Trump defends indicted GOP lawmaker, brings up Comey, Clinton

Former President Donald Trump came to the defense of Rep. Jeff Fortenberry, a Nebraska Republican, in a Tuesday evening statement after the lawmaker was indicted by a federal grand jury.

The lawmaker was charged with a single count of plotting to conceal material facts and two counts of lying to federal investigators after he allegedly hid information about illegal contributions to his 2016 campaign, The Hill reported.

In defending Fortenberry, Trump referenced former FBI Director James Comey, whom he fired, and his 2016 Democratic presidential opponent, Hillary Clinton, whom he defeated, both of whom he accused of being dishonest to federal investigators, as well as many members of Congress, though they suffered no consequences.

“Isn’t it terrible that a Republican Congressman from Nebraska just got indicted for possibly telling some lies to investigators about campaign contributions, when half of the United States Congress lied about made up scams,” Trump said in his statement, before moving on to mention Comey and Clinton specifically.

“[T]hey made up fairy tales about me knowing how badly it would hurt the U.S.A.—and nothing happens to them. Is there no justice in our Country?” Trump concluded.

For his part, Fortenberry said he is innocent of the charges and vowed to contest them vigorously.

“We will fight these charges. I did not lie to them,” Fortenberry said. “This is wrong on so many levels.”

The lawmaker allegedly received $30,000 from Nigerian billionaire Gilbert Chagoury in 2016 and allegedly learned about the donation two years later. Under campaign finance laws, foreign nationals are not allowed to give money to U.S. political campaigns. The Hill said that “the money was allegedly circumvented so the individual donor limit could be surpassed.”

Afterward, federal officials say that Fortenberry lied to agents when they asked him if he was aware of the donation and whether he actively sought to cover it up.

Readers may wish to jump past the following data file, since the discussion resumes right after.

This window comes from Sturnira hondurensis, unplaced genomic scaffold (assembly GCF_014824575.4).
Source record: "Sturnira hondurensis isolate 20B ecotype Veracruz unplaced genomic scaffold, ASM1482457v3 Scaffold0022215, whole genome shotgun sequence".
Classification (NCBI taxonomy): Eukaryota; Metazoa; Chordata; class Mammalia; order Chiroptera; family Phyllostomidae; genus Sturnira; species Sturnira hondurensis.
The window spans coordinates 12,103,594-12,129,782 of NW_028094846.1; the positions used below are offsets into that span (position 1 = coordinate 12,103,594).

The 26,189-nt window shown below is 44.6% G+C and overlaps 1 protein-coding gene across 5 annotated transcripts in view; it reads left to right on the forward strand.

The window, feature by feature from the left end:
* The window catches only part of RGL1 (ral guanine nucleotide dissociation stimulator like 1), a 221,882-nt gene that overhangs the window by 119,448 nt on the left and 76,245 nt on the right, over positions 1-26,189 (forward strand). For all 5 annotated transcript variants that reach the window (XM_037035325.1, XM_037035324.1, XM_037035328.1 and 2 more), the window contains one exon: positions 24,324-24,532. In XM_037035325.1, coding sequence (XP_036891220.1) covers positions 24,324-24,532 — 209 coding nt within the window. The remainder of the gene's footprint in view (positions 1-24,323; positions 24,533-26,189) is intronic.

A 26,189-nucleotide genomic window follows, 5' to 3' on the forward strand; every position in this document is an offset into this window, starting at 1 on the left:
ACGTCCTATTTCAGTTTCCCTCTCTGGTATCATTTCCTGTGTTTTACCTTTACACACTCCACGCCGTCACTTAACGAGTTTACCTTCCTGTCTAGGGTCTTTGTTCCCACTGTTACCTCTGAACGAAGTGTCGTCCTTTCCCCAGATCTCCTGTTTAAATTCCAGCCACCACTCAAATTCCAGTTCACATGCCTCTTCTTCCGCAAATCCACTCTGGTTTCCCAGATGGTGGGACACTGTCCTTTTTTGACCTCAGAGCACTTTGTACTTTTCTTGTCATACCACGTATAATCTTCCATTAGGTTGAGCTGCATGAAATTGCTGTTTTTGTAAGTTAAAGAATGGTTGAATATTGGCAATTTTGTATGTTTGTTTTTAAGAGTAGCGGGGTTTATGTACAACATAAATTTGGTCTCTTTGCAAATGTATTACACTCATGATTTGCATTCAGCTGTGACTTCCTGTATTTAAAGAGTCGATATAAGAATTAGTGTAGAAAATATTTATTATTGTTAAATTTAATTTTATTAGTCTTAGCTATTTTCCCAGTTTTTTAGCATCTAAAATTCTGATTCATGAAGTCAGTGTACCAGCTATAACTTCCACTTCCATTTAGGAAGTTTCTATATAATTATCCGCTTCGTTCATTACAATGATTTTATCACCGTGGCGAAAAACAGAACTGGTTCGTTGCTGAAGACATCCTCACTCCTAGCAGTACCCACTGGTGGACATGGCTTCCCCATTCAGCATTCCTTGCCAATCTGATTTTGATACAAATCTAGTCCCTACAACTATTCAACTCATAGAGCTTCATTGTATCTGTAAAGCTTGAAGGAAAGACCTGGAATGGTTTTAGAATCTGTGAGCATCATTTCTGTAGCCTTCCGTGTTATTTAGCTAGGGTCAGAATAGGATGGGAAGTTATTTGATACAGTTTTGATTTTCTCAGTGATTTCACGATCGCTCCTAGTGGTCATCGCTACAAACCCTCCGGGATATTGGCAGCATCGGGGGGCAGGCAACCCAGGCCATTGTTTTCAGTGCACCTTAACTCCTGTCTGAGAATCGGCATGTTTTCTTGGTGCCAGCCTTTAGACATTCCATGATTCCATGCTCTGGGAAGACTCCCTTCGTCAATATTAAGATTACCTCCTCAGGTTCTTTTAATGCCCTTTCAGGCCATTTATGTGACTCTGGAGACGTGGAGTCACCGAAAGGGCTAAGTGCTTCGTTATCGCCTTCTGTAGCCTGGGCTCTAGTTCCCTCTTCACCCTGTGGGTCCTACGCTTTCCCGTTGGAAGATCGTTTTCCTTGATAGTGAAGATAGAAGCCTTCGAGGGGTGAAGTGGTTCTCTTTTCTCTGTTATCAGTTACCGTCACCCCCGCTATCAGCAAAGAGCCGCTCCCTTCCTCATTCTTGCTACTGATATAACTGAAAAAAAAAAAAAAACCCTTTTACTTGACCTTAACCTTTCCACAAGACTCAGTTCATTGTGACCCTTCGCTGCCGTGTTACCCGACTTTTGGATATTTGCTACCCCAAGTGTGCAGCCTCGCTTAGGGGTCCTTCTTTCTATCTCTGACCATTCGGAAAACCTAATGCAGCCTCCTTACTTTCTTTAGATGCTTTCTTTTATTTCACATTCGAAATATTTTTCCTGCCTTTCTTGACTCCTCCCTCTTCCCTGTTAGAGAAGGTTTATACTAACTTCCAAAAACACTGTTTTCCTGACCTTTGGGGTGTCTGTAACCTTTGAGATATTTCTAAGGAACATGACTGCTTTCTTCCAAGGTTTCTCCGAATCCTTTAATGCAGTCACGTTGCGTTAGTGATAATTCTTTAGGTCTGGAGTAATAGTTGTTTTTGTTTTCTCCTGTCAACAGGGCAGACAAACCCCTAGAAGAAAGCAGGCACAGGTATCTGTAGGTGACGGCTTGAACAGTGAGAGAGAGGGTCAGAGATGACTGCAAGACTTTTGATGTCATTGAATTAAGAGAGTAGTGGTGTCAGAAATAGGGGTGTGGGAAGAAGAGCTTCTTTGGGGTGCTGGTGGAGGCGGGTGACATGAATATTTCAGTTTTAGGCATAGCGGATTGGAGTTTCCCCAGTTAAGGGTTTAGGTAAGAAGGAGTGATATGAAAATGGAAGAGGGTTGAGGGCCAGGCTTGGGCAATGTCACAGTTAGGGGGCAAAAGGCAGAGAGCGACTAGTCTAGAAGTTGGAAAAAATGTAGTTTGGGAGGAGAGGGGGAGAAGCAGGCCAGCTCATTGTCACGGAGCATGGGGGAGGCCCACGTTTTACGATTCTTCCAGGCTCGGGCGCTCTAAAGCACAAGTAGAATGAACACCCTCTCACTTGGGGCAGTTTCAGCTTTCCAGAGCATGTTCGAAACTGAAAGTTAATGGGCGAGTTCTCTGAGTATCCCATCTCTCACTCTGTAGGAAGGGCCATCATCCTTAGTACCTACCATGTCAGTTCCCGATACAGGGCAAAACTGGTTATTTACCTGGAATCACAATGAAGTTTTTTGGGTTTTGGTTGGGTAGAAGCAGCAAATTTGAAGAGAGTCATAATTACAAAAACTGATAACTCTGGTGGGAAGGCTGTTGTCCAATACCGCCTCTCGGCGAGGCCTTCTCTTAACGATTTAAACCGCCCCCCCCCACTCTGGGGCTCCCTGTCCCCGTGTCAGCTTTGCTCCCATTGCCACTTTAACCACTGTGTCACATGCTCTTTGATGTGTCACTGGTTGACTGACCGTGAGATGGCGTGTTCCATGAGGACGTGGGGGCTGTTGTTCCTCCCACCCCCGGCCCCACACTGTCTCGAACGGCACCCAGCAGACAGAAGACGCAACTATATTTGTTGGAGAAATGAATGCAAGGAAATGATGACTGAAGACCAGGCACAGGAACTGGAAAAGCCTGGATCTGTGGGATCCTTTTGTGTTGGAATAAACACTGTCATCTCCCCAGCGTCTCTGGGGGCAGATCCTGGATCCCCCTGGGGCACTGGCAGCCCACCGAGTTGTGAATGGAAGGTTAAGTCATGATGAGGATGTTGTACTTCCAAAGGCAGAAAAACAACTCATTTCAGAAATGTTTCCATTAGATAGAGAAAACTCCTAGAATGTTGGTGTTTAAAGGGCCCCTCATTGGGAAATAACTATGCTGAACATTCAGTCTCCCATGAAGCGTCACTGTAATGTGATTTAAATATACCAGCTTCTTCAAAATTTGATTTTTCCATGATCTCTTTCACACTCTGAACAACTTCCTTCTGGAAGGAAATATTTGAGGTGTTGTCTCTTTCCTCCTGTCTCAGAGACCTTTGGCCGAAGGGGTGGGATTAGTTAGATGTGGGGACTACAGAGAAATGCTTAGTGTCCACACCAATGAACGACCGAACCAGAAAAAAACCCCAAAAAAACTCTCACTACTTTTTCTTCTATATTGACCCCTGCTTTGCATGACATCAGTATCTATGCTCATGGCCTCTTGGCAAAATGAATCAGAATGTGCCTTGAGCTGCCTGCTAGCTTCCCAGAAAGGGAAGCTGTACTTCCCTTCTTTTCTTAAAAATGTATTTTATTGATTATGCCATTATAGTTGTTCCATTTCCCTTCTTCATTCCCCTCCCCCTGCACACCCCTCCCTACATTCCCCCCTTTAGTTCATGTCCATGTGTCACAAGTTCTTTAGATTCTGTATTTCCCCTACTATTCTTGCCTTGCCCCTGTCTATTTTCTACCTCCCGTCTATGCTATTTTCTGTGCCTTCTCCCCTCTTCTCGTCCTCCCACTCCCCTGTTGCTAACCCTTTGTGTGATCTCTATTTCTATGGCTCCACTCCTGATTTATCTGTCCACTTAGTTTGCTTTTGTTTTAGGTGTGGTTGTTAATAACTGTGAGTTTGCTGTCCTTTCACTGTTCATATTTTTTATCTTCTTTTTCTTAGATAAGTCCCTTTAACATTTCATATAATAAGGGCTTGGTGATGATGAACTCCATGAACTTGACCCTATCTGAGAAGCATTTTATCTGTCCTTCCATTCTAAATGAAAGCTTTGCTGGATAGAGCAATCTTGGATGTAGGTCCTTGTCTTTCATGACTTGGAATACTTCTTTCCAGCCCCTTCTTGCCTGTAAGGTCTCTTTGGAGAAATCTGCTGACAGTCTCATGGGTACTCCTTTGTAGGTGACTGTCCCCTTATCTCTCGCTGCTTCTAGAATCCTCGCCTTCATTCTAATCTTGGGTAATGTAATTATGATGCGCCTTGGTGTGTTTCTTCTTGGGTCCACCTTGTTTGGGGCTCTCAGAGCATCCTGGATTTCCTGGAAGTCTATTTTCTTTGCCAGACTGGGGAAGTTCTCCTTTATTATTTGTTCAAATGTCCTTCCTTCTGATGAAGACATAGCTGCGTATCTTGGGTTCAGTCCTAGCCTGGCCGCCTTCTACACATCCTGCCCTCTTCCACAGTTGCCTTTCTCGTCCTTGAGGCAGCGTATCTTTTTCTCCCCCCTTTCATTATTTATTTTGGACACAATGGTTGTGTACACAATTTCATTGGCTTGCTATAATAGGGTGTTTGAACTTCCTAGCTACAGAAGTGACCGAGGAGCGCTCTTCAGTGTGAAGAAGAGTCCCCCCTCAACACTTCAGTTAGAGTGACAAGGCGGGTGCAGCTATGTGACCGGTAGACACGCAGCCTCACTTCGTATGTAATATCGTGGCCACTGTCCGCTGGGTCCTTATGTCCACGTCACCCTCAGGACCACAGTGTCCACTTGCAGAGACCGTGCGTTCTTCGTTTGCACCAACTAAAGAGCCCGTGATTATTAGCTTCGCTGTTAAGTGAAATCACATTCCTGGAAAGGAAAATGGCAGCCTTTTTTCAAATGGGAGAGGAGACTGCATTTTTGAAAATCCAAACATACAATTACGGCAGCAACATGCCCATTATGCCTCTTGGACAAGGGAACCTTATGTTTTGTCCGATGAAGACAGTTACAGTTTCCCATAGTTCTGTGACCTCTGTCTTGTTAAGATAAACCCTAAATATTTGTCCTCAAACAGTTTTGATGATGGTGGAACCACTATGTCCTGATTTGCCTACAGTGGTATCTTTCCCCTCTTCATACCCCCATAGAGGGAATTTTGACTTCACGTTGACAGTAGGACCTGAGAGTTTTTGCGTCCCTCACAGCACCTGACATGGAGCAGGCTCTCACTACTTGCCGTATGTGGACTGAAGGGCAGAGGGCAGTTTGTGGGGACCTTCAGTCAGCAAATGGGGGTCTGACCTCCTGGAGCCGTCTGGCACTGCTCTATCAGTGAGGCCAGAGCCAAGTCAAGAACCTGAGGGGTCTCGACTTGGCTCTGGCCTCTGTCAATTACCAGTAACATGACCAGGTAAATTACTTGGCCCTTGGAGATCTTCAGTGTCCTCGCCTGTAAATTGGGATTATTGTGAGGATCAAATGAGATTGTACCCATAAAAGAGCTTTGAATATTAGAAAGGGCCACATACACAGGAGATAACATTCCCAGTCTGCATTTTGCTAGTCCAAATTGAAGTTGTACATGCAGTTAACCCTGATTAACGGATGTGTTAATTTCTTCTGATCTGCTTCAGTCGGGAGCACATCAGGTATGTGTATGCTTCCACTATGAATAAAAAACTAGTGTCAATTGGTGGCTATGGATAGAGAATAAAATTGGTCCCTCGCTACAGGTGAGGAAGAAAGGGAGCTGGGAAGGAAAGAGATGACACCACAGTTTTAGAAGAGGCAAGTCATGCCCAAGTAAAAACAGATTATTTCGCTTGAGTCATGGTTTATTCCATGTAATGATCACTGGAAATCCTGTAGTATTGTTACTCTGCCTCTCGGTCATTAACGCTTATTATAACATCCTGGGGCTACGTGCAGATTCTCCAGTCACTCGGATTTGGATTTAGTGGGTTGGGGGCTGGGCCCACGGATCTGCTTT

For his part, Trump has regularly accused both Clinton and Comey of lying to federal investigators.

Trump fired Comey in May 2017, then claimed after Comey testified before Congress the following month that the former FBI director lied to lawmakers when he said the president asked him for “loyalty.”

“No, I didn’t say that,” Trump told reporters during a joint press conference with Romanian President Klaus Iohannis in the Rose Garden. When asked if he would state that under oath, he said, “100 percent.”

Trump accused Comey of repeatedly lying to Congress again following testimony in December 2018.

“On 245 occasions, former FBI Director James Comey told House investigators he didn’t know, didn’t recall, or couldn’t remember things when asked. Opened investigations on 4 Americans (not 2) – didn’t know who signed off and didn’t know Christopher Steele. All lies,” he noted at the time.

He went on to speculate that Comey “must have set a record for who lied the most to Congress in one day.”

Trump also accused Clinton of lying to the FBI during remarks to reporters in December 2017.

“Hillary Clinton lied many times to the FBI. Nothing happened to her. Flynn lied and they destroyed his life. I think it’s a shame,” Trump said regarding his first national security adviser, Michael Flynn.

“Hillary Clinton, on the Fourth of July weekend, went to the FBI, not under oath. It was the most incredible thing anyone’s ever seen. She lied many times; nothing happened to her. Flynn lied, and they ruined his life. It’s very unfair,” he said.

Comey would later say that the FBI had “no basis” to conclude that Clinton had been dishonest during that interview.

Jon Dougherty


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